The MCG curator Matt Page, who moved from the WACA and its work on pitches for the new Perth Stadium to the MCG in 2018, had initially spoken about how he was hopeful of implementing a similar system to Adelaide and Perth at the MCG. “The pitches are in a steel tray but they have open bottoms so water can pass through, and the thing is with the concrete pillars, they’re 600mm wide, so basically on a pillar you’ll get half the wicket sitting on one, and half of the tray sitting on another,” Page told ESPNcricinfo last year.
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“Then in the middle you’ve got your natural environment in terms of drainage sand and drainage gravel. So it should behave more like an in-situ wicket. It’s a more natural environment for them to grow in, that’s why they went down that path with what Adelaide do. That’s where we’re at at the moment, we’ve got this concrete slab and we want to improve the technology, and it’s with the architects as to how we’re going to get that out and what system we’ll put in place once the season’s done. To go to the rails system, hopefully that’s going to improve our pitch performance.”
However by the start of this season, it was clear that rather than making the full change from one system to another, Page had been left to try to grow new pitches and get better results out of the old ones, while using the same concrete trays. “I guess for us it was trying to create as much of a natural wicket table as we possibly could with the trays. The only thing is the tray is still out there, everything else is like an in-situ wicket, and I guess we’re hoping they might perform more like a natural wicket block,” Page said in October.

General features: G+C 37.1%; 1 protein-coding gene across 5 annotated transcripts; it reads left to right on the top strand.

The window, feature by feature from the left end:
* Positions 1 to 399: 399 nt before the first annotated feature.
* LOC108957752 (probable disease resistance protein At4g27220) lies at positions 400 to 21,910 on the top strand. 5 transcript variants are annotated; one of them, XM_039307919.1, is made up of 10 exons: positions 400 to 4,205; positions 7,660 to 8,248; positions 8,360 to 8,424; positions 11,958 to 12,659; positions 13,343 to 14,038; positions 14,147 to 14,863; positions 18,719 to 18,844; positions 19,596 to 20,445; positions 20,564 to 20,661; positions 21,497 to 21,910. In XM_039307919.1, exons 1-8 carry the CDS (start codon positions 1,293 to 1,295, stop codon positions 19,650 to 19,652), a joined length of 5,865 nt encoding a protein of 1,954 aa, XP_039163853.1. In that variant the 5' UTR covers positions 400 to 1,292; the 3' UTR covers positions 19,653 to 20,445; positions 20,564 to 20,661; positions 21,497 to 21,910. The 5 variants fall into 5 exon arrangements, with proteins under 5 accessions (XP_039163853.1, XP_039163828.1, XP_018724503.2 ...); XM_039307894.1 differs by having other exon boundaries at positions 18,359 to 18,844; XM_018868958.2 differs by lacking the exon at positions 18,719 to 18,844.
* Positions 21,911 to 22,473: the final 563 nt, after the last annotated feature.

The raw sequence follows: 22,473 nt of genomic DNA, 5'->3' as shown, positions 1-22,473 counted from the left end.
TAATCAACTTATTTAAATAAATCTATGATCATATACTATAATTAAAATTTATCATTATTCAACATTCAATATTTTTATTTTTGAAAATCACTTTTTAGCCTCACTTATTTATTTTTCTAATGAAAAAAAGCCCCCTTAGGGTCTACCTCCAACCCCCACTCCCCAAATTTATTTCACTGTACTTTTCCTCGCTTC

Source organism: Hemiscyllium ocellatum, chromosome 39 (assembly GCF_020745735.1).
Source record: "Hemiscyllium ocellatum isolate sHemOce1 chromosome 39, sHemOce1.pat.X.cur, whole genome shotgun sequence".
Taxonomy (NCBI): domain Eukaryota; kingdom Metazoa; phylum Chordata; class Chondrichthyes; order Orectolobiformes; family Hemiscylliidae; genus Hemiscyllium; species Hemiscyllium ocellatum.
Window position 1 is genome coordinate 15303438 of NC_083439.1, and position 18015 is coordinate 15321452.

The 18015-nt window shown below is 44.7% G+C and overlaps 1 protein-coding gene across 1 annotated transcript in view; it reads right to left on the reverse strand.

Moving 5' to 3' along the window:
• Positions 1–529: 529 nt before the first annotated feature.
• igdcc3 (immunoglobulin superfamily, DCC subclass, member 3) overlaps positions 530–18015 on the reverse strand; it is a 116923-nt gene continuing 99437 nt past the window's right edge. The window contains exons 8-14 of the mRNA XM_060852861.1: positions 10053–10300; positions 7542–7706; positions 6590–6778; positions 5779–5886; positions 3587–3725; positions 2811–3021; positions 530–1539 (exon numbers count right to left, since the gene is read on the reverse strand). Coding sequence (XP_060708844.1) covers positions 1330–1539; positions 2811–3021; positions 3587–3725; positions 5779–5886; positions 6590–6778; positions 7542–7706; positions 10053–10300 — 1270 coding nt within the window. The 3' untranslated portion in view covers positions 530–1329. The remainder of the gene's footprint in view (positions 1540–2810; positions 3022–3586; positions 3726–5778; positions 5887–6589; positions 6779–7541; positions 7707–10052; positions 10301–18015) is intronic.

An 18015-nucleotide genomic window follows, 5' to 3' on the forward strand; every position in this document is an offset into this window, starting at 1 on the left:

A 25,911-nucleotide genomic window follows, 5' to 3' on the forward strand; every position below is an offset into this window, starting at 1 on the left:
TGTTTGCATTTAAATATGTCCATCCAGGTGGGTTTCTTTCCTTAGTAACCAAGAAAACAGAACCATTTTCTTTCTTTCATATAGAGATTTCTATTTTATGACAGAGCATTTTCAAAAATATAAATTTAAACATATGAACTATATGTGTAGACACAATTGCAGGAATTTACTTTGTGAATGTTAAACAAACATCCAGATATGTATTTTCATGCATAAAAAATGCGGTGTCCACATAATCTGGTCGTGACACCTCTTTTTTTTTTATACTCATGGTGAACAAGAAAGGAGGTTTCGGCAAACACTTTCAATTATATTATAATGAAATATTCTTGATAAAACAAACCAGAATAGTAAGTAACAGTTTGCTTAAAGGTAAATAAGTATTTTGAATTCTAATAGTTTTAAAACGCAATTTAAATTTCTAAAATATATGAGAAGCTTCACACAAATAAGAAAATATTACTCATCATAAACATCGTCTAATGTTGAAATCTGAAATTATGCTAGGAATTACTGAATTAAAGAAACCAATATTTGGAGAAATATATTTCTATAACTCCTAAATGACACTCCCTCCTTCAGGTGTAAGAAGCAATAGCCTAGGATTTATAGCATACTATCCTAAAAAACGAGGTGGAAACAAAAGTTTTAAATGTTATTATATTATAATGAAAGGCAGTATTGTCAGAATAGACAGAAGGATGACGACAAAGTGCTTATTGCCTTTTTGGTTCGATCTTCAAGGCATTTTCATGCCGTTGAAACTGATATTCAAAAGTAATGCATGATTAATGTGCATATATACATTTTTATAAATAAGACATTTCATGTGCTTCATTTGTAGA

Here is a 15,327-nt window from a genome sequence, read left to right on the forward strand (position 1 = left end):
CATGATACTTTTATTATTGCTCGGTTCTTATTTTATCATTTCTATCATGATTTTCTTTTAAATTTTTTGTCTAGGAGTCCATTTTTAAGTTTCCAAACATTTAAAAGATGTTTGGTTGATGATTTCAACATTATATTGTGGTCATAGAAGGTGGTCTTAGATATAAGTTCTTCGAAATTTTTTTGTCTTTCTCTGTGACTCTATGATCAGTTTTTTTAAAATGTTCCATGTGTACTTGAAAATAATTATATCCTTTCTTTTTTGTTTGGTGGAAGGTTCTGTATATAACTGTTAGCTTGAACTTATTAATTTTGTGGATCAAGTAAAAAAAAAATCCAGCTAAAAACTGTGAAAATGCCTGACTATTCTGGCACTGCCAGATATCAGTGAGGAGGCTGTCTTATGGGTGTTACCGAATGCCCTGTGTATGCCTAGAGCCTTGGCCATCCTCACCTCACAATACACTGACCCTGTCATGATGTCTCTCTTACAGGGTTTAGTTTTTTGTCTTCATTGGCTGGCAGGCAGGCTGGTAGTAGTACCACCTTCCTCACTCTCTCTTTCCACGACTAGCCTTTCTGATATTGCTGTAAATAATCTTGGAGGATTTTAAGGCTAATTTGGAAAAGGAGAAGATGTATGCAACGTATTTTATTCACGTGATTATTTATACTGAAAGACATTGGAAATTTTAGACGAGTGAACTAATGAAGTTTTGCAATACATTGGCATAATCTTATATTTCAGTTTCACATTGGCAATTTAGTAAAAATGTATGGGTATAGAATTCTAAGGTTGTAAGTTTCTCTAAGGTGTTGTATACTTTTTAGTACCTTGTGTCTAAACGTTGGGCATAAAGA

“The actual tray itself is no different, the thing we’re trialling is a different type of clay which we’re looking at. We’ve built two wickets out the back in our practice area with this different clay. We’re looking at improving our pace and bounce and hopefully, we’ll get some cracks in it which hopefully will lead to some deterioration in our longer formats. That’s all an exciting process that we’re looking forward to and something that we’ll look progressing with over the next couple of years.”
That brought some marginal improvement in the surface early in the season, notably the pitch prepared for the Sheffield Shield match won narrowly by Queensland over Victoria. But anxiety at the MCC about the lack of assistance for bowlers led to an underprepared pitch for the Shield game against WA, which was abandoned on Sunday – much to the embarrassment of the MCC, Cricket Victoria and Cricket Australia – less than three weeks before the Boxing Day Test.
“I think we all know it’s not ideal but our curators and staff have our full support,” Fox said. “They haven’t done this on their own, it’s been at the direction of the MCC and that has been supported by all of our stakeholders. CA have been fantastic. We’ve all wanted life in the pitches, we didn’t want this much and it is unfortunate and we apologise for that but we’re not going to crucify people.
“It’s all about learning with pitches that are fairly old. Everyone’s heard about the story and the journey and we’re spending a lot of money to improve our pitches over the long term. It was never ever going to be a short totem game it’s a long term game. It takes a lot of time. a lot of investment. We think we’re on the right path.”
As far as drop-in pitches are concerned, the MCC’s path looks an increasingly lonely one.